Tennessee veterinarian keeps license after accusations of improper euthanasia

Baber says he was targeted in vendetta, proceedings could have been avoided
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Dr. Baber's case led to changes in state law meant to clarify euthanasia rules and require regulatory boards to notify professionals of changes that affect their practices.

My attorney and I had a signed affidavit with 17 veterinarians in the area who said they were unaware of this change in the law.


A Tennessee veterinarian accused of improperly euthanizing dogs and cats was fined about $7,000 but kept his license to practice.

The Tennessee Board of Veterinary Medical Examiners placed Dr. William Baber's license on a five-year minimum probationary period, which started April 24, and fined him $2,000.

In addition, the Gallatin practitioner was sentenced in criminal court July 18 to a two-year probationary period under a pre-trial diversion program and 200 hours of public service, said District Attorney General Ray Whitley. And he was required to make $5,000 in contributions to two private animal shelters.

The veterinarian's criminal record could be expunged at the end of the two-year period, Whitley said.

Dr. Baber had been criminally charged with 12 misdemeanor counts, which included accusations he administered intracardial injections of sodium pentobarbital to fully conscious dogs and cats.

Other charges accused him of falsifying records, cruelty to animals and failing to verify animals' deaths. State documents say the actions took place between 2005 and 2007, when Dr. Baber was working under contract with the Sumner County Rabies and Animal Control Agency.

Dr. Baber, who is now strictly in private practice, said some of his accusers were trying to make positive changes in county facilities. But he said the regulatory and criminal proceedings against him were the result of a witch hunt and personal vendettas over past feuds.

The veterinarian said he has lived a nightmare since November.

Dr. Baber said the state regulatory board never notified him or other veterinarians of the 2001 change in state law that banned intracardial injections on fully conscious animals. He said the same euthanasia methods were used by the county for about two decades.

"My attorney and I had a signed affidavit with 17 veterinarians in the area who said they were unaware of this change in the law," Dr. Baber said.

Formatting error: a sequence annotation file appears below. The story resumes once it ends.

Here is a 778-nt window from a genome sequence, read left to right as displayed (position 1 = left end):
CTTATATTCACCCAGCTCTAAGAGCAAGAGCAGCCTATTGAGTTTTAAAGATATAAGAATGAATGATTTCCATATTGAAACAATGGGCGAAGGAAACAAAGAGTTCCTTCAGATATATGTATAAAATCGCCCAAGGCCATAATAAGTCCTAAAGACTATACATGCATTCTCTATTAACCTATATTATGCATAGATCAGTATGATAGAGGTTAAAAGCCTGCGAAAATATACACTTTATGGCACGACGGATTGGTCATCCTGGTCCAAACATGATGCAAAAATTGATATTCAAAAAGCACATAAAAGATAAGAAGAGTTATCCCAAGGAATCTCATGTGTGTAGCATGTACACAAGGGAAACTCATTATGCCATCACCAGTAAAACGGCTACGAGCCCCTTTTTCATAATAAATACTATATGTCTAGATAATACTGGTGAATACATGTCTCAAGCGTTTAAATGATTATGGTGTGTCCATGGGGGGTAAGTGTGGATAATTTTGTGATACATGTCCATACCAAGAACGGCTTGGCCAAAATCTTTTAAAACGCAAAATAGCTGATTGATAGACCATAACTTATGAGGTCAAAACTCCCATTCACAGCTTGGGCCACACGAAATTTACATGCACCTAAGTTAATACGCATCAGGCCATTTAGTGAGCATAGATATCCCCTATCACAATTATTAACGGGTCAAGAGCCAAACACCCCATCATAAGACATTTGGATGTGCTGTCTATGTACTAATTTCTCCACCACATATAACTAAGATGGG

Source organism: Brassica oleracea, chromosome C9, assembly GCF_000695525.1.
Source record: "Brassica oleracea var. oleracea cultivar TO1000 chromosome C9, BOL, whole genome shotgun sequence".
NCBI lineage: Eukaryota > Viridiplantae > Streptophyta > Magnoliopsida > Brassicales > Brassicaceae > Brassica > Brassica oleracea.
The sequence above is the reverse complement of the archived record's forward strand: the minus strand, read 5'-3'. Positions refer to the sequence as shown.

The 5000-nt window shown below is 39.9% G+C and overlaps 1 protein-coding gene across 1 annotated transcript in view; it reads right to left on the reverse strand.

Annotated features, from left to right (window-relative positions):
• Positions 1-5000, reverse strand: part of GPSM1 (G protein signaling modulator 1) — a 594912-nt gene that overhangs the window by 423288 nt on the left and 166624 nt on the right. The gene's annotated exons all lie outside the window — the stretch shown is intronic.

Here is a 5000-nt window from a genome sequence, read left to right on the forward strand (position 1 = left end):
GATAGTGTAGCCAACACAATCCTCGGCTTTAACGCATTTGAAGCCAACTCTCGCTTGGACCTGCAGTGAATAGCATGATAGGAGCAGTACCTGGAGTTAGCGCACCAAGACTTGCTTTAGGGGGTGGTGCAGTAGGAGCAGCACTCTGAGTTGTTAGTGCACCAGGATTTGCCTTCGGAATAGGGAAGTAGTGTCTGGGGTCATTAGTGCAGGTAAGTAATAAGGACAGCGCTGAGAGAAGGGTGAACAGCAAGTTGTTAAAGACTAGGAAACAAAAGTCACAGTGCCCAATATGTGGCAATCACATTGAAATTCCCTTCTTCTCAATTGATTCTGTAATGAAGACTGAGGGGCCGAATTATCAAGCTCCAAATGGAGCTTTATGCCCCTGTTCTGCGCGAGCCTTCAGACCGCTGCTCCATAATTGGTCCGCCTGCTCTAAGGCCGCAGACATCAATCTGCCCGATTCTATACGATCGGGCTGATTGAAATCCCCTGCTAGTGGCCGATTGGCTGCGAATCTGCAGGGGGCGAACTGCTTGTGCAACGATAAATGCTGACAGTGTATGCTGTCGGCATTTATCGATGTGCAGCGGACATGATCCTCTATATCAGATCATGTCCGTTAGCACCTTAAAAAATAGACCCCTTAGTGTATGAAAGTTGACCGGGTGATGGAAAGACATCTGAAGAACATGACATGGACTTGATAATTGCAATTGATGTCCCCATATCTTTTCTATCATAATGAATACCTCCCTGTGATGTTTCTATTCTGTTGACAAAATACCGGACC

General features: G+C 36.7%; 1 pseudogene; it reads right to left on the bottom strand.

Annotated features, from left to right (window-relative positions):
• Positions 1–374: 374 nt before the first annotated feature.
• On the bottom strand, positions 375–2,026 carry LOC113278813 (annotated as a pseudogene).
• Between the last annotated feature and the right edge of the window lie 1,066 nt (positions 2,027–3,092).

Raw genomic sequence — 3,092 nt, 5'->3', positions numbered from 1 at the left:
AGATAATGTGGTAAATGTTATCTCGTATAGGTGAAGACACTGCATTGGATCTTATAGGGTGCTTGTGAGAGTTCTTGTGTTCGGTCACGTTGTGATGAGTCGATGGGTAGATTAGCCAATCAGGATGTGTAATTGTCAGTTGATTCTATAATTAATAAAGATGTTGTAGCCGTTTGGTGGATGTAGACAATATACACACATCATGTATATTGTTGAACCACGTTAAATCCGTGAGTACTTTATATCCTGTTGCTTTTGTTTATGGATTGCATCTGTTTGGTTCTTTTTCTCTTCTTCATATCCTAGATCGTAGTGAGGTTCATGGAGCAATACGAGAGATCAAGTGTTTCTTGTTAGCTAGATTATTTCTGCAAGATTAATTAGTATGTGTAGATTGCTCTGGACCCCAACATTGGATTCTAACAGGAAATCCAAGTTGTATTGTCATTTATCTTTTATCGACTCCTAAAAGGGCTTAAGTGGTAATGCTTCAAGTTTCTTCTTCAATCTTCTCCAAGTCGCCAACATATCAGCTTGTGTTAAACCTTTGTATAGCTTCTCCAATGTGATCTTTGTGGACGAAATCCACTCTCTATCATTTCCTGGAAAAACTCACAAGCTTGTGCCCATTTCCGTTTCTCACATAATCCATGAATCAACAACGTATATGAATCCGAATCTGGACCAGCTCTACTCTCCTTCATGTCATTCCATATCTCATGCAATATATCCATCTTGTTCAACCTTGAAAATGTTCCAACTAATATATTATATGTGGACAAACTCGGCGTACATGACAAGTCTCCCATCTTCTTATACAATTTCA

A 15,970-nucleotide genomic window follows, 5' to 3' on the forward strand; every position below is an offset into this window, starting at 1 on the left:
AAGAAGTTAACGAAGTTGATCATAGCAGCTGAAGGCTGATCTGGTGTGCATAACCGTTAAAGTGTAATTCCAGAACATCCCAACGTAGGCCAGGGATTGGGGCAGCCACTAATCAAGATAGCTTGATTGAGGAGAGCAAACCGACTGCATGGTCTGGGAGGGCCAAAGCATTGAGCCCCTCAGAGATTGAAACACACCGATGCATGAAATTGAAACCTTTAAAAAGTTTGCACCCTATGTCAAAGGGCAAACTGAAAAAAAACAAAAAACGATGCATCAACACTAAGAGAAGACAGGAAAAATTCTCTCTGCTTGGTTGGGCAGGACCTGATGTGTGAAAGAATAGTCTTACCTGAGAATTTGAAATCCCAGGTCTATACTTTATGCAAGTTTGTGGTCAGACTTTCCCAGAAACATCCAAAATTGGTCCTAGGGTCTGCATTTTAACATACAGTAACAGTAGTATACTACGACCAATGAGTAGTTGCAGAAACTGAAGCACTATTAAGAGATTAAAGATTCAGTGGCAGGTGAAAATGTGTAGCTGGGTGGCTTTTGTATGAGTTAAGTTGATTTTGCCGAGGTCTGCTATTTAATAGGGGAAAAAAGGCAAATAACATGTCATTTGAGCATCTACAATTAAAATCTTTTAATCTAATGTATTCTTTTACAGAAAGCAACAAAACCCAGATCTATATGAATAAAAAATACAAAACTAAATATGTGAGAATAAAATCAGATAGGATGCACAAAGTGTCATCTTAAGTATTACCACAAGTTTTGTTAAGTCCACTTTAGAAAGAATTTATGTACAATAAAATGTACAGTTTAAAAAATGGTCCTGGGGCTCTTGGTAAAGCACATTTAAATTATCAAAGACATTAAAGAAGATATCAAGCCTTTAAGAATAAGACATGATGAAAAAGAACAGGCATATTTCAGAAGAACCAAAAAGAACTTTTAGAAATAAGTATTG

And Dr. Baber said the charges and board hearings could have been avoided.

"If you had a problem with it, why didn't you say something to me?" Dr. Baber said.

Dr. Baber's case drew widespread attention after a Nashville TV news station aired video of him administering the injections to euthanize animals.

Dr. C. Maben Thompson, president of the Tennessee Board of Veterinary Medical Examiners, said testimony before the board indicated a private investigator contacted a former shelter employee and helped him outfit a coffee cup with a hidden camera. That camera captured the video that was given to news media.

Dr. Thompson said he thinks Dr. Baber's case would have been better handled if the former employee notified shelter management of problems. He said management could have told Dr. Baber to change his procedures or terminated his contract.

"I don't think there was ever intent by Dr. Baber—this is my personal opinion—to harm those animals," Dr. Thompson said. "And he has suffered a great deal."

The board consensus was that Dr. Baber had fallen into lax procedures but otherwise had an exemplary career, and it was not necessary to take his license, the board president said.

Whitley said the veterinarian's prosecution has led to increased scrutiny of substandard animal control facilities and practices statewide. And he said some other veterinarians have admitted they didn't previously know the laws regarding euthanasia.

"It's certainly raised the consciousness of the whole state as far as how animals are treated," Whitley said.